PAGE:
Outdoors

Yellow jackets expected to swarm in huge numbers across South Mississippi

Wasps or yellow jackets have turned a box in Leo Harris' garage into their own multi layer nest in Long Beach.
Wasps or yellow jackets have turned a box in Leo Harris' garage into their own multi layer nest in Long Beach. Sun Herald file

Now is the time when yellow jackets are at their most numerous.

Add to that our propensity to take advantage of the cooler, drier weather to work and play out doors and their presence becomes even more noticeable.

Early each spring, a yellow jacket colony begins with a single queen. From spring to mid summer, the numbers of yellow jackets remains small to moderate. Beginning in mid-September and continuing through October, the colonies reach maturity and the wasps begin foraging in earnest to feed the developing future queens.

The fall is also the time when insect numbers are beginning to decline. This decline in their regular food source causes yellow jackets to seek out other types of food. This would normally be nectar from flowers and nectaries. However, an even more potent source of sweets is available.

That’s why yellow jackets begin inserting themselves into our picnics and other outdoor activities; going after the beer, ice cream, sodas and soft fruits. You’ll also see them hanging around hummingbird feeders and trash cans.

Yellow jackets for all the aggravation they bring us, are still a part of Mama Nature’s scheme. They prey upon numerous species of pestiferous insects that would, otherwise, destroy our carefully tended flowers and gardens. In turn, they also provide food for bears, birds, lizards, skunks and other wildlife. Native Americans used to make a soup out of them.

The only way to eliminate the potential threat of yellow jackets is to destroy their nest, not a simple process by any means. First, you have to find it. When searching for food, a yellow jacket will fly about in a random pattern. Once they’ve found a food source, it collects what it can carry and flies in a beeline back to its colony.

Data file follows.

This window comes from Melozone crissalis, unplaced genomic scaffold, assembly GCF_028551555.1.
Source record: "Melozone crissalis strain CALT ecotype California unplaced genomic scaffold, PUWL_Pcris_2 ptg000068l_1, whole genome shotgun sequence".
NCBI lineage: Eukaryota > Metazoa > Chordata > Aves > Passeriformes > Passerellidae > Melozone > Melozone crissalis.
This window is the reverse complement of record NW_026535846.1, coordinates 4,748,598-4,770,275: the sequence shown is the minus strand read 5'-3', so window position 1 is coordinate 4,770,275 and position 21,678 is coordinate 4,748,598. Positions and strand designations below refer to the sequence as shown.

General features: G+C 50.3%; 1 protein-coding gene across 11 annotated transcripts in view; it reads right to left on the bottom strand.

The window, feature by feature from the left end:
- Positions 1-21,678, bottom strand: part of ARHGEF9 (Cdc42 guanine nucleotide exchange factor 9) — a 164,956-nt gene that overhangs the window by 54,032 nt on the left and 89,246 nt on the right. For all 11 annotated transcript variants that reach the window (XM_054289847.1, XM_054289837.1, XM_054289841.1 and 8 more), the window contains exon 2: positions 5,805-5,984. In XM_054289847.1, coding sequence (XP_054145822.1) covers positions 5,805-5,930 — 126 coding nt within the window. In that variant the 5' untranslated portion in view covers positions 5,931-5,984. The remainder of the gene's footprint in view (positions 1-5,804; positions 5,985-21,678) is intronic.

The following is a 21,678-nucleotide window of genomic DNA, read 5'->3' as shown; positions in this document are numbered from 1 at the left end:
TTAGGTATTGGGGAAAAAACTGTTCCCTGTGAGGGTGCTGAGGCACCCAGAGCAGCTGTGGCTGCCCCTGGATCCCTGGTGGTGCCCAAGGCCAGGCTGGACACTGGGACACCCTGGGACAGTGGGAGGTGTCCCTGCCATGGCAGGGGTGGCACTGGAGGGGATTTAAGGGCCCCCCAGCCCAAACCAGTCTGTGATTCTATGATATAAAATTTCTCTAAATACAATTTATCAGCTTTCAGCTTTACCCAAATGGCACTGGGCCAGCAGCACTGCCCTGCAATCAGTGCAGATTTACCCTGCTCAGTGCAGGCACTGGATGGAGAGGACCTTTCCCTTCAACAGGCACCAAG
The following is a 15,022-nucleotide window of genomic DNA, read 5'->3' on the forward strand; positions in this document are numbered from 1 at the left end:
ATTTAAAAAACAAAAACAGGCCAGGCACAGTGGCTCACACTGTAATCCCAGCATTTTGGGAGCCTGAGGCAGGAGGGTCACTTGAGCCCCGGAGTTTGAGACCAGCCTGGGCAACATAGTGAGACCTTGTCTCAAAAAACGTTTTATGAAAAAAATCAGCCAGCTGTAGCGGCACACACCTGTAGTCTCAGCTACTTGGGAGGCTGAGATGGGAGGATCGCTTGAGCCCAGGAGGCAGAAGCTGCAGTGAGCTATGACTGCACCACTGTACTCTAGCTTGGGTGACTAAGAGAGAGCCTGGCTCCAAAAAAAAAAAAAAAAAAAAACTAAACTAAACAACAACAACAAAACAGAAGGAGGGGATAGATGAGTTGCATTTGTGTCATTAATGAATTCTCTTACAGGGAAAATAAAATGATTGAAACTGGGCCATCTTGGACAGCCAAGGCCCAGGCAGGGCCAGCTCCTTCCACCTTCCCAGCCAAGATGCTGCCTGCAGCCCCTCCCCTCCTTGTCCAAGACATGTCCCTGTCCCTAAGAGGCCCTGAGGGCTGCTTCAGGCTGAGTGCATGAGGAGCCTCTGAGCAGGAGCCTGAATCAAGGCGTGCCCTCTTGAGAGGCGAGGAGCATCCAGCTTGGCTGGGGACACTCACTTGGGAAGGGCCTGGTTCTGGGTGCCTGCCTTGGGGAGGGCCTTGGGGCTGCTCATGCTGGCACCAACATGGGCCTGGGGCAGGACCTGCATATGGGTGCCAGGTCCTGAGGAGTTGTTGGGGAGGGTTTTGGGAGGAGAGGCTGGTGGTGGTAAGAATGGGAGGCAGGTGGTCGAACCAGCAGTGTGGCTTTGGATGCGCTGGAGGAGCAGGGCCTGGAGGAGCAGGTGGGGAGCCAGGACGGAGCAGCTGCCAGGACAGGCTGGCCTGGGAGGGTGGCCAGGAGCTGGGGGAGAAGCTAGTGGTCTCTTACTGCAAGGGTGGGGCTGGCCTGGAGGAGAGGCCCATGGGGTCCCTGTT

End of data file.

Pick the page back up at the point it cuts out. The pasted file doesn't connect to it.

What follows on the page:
If you’re lucky enough to follow a yellow jacket back to its nest, quickly kill off the colony by applying insecticide. This is a job best done in the dark. Yellow jackets all return to their nest by dusk and spend the night. Come back after it’s dark and spray the entrance with one of those wasp sprays that send out a strong stream of insecticide over a distance of a few meters.

If you don’t mind getting up close and personal, mix up a liquid insecticide in a bucket of water and saturate the colony; pouring the mixture slowly and steadily down the entrance hole. Approach the nest with extreme caution. There will be a guardian wasp at the entrance. Don’t shine your flashlight beam at the entrance. They’re attracted to light. Instead, use indirect illumination to target the entrance. Just in case, wear long pants and long sleeves.

If the nest is in a wall void or is otherwise inaccessible or if you’re like me (old and slow), you should consider hiring a professional to get rid of the colony. Do not try and seal up the entrance. They may have more than one. Even if you succeed, the wasps will find a new way out. That can mean them drilling through the dry wall and emerging in large, angry numbers into your home. A final option is to ignore them. By late November, they will be gone.

If you can’t find the nest or you’re in a public area over which you have no control, there are still things you can do to reduce your exposure. Avoid wearing perfume, cologne, hairspray or sun tan lotions that make you smell sweet. For those of you who are fashion conscious, stay indoors. For everybody else, avoid wearing brightly colored clothing. You don’t want to look like a huge flower. Tan or white will do.

When picnicking, cover your food until it’s time to eat. When sipping at the beverage of your choice, make certain there are no unwanted visitors in the can or glass. Don’t eat or drink near the trash cans. The food debris and spilled drinks are highly attractive to yellow jackets. Enjoy your fall.

Tim Lockley, a specialist in entomology, is retired from a 30-year career as a research scientist for the U.S. Department of Agriculture. For answers to individual questions, please send a stamped, self-addressed envelope to Tim Lockley, c/o Sun Herald, P.O. Box 4567, Biloxi MS 39535.

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